Being in the field of human services, we’re aware of the relationship between socioeconomic status and mental health. The National Institute of Health reports that more than 52 million adults in the United States live with mental illness, with correlations between their mental health and factors relating to how they live. These factors are known as Social Determinants of Mental Health, and they’re crucial for understanding the extent to which mental health is a social cause.
Social Determinants of Mental Health are environmental, societal, and social factors that influence the way we live. Originally termed the Social Determinants of Health (SDOH), these factors make up a framework that health professionals use to understand mental health as a social issue.
SDOH were originally intended to address physical health and answer the question, “How do social determinants contribute to the development of illness?” However, there’s a growing awareness of how they affect our behavioral health and ability to access mental health care. In either case, the determinants encompass a wide range of factors, environmental and societal, many of which are outside of your control.
Addressing Social Determinants of Mental Health allows for mental health service delivery that recognizes the context in which a person lives. On a broader level, it helps deliver better care by breaking down societal barriers that create inequalities in our health care system, such as poverty, stigma, and lack of access to education or health care.
According to the World Health Organization (WHO), addressing social determinants is crucial to achieving “health equity” around the world. The WHO defines health equity as a condition in which “everyone has the opportunity to attain their full health potential and no one is disadvantaged from achieving this potential because of their social position or other socially determined circumstance.”
Also, addressing the Social Determinants of Mental Health allows us to gain a fuller understanding of how mental health concerns develop. By identifying the variables, we can resolve issues at the root and generate better mental health outcomes.
By working to improve on the determinants, we work toward a more equitable society. Given the correlation between mental health and poverty, resolutions often involve repairing unfavorable circumstances that leave certain populations more vulnerable to mental health risk factors. People are often born into a disadvantaged state. So repairing the social determinants that affect mental health in low-income neighborhoods can alleviate stressors that impact whole communities and generations.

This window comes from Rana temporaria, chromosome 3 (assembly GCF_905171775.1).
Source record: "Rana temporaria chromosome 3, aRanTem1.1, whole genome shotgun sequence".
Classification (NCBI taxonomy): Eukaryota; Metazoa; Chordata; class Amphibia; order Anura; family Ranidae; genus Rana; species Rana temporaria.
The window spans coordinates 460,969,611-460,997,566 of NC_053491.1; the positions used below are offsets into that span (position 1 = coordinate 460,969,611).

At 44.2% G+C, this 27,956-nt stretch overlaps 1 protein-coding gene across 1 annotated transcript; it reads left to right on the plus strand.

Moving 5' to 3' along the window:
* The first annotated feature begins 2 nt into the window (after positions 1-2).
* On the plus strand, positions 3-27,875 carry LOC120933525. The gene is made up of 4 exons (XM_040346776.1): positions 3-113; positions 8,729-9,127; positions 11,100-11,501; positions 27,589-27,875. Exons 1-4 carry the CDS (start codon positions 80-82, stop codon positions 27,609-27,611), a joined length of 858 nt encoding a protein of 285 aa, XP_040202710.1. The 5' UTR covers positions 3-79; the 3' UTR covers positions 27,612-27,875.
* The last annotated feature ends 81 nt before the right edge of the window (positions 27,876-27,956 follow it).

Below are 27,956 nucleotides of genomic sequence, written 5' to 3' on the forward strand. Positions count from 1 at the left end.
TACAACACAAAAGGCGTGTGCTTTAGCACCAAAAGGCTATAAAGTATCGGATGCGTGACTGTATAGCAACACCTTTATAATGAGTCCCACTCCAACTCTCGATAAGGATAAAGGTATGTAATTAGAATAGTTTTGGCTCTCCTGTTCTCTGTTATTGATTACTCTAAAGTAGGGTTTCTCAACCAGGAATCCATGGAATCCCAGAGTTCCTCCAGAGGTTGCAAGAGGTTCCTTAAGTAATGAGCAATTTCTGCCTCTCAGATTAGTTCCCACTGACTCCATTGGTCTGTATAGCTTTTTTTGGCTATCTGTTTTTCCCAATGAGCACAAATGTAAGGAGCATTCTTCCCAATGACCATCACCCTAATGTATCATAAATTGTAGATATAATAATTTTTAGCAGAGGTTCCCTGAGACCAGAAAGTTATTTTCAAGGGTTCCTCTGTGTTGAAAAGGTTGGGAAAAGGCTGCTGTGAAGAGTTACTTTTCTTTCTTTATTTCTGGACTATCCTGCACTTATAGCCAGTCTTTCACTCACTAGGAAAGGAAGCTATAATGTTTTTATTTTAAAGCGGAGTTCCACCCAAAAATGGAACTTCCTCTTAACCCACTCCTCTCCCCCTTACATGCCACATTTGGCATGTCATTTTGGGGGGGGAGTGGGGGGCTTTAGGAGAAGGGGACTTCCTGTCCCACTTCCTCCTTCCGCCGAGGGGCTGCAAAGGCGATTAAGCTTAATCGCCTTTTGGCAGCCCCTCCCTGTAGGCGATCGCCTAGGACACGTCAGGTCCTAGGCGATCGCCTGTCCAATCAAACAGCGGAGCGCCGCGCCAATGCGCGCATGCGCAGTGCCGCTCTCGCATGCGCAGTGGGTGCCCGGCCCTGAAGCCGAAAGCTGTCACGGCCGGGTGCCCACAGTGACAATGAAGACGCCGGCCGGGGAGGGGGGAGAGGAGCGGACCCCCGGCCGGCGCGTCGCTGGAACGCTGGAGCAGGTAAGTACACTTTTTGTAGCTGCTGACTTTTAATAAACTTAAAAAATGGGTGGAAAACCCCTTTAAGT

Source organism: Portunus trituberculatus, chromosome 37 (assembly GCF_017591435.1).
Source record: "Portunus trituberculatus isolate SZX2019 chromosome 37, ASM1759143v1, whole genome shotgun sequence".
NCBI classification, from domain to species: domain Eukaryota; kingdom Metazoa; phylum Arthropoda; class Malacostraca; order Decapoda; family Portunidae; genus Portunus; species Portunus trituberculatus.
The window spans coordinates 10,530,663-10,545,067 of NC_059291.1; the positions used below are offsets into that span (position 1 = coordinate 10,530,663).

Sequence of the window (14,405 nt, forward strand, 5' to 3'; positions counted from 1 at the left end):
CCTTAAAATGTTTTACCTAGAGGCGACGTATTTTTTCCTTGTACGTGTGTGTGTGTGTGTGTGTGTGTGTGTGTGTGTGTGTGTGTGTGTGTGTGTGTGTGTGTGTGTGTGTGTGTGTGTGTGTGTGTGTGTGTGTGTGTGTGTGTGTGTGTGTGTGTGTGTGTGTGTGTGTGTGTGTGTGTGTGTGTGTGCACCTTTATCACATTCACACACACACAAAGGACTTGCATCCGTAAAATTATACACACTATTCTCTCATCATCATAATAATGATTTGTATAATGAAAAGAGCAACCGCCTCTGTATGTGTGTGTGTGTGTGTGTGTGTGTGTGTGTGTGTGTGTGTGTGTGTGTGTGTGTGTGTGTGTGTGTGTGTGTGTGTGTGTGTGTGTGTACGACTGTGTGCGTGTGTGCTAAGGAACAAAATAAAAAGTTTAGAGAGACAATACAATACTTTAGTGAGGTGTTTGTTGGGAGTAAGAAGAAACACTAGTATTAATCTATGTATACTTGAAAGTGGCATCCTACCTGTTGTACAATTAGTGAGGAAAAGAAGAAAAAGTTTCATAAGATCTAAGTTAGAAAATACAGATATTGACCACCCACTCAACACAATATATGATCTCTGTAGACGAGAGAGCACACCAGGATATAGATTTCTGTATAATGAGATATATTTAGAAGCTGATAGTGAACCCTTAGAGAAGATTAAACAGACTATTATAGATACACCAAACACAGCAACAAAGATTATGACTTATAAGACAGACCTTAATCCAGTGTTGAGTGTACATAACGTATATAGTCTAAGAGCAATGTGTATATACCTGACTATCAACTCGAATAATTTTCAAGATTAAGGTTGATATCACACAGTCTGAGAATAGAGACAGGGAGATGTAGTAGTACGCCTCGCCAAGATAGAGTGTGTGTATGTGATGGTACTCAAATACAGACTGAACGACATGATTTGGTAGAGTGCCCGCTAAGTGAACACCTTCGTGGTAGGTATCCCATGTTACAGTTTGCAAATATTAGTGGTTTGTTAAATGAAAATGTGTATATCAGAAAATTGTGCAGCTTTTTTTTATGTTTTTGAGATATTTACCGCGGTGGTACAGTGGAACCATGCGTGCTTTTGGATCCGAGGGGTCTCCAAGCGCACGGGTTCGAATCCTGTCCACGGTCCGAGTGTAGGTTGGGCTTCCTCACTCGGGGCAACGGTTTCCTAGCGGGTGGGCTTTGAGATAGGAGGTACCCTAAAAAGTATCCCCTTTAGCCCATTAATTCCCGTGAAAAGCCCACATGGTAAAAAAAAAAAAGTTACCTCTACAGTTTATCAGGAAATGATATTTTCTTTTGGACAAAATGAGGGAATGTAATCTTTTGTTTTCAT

Addressing the mental health of the individual is akin to treating symptoms. Addressing the systemic factors that have defined their mental health is to remove the disease process altogether.
There are many factors that can influence our behavioral health. To break this down, The United States Department of Health and Human Services categorizes Social Determinants of Health, which also relates to mental health, into five domains:
To be economically stable means earning a steady income sufficient for satisfying our needs. Numerous influences can affect economic stability, including employment status, income level, expenses, debt, medical bills, and access to familial financial support. Also, economic determinants can change over time and are driven by personal choices, our communities, and the economy. So, for many, it can be quite challenging to avoid poverty.
In the field of behavioral health, we’re familiar with the relationship between poverty and mental health. Economically unstable individuals are susceptible to a wide range of mental health risks. On the individual level, it can lead to existential dread, with every instance of financial insufficiency — not enough money for food or the decision to go without a basic utility — generating another surge of crippling anxiety.
The stress can metastasize socially, souring interactions with others and injecting tremendous strain into relationships. Survival consumes so much psychological real estate that an individual lacks the emotional capital to invest in others, and this may result in a lack of social support when a person needs it most. The effects of economic instability can outlast the individual and their community, too, as the next generation inherits the conditions that created the problems in the first place. The result is an “intergenerational cycle of poverty and poor health.”
Our neighborhood and built environment encompasses everything in our physical surroundings that could influence our mental health. We’re not only talking about public spaces like parks, playgrounds, and the walkways we share with community members. We also mean private spaces and the points where they intersect with the public.